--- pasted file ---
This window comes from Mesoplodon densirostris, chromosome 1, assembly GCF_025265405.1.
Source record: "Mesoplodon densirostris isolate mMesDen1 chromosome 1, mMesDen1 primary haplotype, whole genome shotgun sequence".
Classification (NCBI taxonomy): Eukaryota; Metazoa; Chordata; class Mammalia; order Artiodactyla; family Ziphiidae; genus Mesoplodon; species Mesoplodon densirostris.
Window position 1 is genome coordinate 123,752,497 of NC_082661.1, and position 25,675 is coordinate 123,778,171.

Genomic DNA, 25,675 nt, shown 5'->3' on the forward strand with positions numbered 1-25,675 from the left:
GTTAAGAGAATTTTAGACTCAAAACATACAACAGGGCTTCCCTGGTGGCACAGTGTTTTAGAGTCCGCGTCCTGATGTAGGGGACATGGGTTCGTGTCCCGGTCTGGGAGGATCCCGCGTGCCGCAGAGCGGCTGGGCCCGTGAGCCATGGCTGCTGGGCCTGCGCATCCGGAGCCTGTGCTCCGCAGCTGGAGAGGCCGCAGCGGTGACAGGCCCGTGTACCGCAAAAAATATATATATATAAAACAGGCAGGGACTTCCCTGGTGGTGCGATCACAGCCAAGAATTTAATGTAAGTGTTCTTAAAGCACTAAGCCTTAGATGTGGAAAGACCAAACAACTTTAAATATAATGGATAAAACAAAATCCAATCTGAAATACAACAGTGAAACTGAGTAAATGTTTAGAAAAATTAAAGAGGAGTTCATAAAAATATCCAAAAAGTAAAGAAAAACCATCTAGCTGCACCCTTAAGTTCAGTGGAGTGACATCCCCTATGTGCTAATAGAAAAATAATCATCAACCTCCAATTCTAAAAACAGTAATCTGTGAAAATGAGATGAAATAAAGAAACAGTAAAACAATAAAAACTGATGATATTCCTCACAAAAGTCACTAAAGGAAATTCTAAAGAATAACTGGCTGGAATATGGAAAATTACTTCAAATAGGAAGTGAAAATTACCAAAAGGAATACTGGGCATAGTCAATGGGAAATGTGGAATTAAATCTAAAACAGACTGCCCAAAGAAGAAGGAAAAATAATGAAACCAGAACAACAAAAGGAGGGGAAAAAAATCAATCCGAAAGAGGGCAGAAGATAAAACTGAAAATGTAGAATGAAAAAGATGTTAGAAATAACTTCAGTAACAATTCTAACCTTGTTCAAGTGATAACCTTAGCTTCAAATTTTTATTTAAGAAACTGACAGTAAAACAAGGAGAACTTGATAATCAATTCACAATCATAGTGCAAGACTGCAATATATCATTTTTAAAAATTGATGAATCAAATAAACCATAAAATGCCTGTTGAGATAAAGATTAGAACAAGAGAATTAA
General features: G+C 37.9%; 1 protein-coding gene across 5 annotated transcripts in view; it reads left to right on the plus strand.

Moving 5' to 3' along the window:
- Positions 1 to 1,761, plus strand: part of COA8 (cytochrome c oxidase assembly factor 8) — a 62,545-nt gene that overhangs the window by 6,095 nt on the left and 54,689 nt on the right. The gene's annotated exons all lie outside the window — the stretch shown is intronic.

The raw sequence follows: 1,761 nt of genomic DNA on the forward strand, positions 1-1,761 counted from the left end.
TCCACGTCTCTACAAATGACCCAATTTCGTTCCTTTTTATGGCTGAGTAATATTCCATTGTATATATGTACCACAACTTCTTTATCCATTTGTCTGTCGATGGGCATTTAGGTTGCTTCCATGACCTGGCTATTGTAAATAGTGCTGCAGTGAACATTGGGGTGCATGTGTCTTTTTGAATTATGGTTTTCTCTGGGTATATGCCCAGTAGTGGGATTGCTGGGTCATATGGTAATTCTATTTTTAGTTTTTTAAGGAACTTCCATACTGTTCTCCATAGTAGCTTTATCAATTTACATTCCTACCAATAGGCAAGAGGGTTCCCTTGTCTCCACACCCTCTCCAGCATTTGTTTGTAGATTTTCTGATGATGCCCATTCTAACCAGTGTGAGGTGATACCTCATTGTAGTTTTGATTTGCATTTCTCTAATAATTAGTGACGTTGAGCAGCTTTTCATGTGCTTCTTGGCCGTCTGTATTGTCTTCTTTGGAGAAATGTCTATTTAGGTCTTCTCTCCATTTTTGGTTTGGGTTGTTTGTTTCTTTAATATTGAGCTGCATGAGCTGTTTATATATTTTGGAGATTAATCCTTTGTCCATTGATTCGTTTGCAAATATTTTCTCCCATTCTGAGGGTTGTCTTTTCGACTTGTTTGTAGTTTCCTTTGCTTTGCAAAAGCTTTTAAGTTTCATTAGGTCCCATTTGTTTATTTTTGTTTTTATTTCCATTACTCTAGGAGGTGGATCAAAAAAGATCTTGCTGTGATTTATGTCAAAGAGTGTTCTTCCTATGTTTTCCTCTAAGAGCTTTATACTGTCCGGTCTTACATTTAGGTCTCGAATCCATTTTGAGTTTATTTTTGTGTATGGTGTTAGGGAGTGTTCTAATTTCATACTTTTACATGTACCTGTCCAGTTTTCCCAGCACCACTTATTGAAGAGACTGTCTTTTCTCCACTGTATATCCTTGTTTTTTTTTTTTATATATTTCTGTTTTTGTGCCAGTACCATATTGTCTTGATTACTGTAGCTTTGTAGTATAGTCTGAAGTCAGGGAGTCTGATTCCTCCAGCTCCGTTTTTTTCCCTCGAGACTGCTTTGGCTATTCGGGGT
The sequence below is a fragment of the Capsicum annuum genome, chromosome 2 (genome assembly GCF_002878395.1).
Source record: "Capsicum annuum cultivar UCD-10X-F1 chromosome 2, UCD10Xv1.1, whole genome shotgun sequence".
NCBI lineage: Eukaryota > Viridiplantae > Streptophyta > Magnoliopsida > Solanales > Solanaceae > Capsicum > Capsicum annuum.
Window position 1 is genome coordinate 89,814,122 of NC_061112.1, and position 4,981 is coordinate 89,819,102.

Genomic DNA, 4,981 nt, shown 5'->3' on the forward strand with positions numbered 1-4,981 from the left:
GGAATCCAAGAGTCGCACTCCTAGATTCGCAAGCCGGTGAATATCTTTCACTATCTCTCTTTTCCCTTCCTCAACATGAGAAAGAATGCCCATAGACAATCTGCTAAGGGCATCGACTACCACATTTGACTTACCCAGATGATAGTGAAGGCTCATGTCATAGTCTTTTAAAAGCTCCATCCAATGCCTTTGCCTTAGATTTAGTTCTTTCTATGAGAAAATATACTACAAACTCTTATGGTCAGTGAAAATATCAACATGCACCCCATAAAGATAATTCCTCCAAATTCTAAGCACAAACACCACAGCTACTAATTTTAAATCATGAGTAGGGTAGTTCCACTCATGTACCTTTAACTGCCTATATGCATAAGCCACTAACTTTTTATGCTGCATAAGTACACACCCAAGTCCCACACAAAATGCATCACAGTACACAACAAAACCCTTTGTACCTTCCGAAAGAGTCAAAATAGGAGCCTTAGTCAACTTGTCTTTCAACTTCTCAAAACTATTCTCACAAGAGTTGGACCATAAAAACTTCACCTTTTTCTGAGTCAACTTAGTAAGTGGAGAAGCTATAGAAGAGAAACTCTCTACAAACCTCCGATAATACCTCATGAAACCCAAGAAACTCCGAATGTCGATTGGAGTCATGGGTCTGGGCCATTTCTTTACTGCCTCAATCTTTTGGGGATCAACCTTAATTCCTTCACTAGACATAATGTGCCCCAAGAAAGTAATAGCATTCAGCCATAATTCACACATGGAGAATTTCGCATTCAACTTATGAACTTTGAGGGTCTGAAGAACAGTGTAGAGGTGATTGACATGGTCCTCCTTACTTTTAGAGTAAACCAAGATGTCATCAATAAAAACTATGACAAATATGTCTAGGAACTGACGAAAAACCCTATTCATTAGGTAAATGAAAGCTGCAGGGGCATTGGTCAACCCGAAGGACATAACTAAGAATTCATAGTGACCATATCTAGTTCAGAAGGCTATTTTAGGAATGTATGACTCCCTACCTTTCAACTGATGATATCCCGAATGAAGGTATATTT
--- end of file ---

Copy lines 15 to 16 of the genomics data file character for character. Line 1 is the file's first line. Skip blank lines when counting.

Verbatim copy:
Window position 1 is genome coordinate 89,814,122 of NC_061112.1, and position 4,981 is coordinate 89,819,102.

Genomic DNA, 4,981 nt, shown 5'->3' on the forward strand with positions numbered 1-4,981 from the left: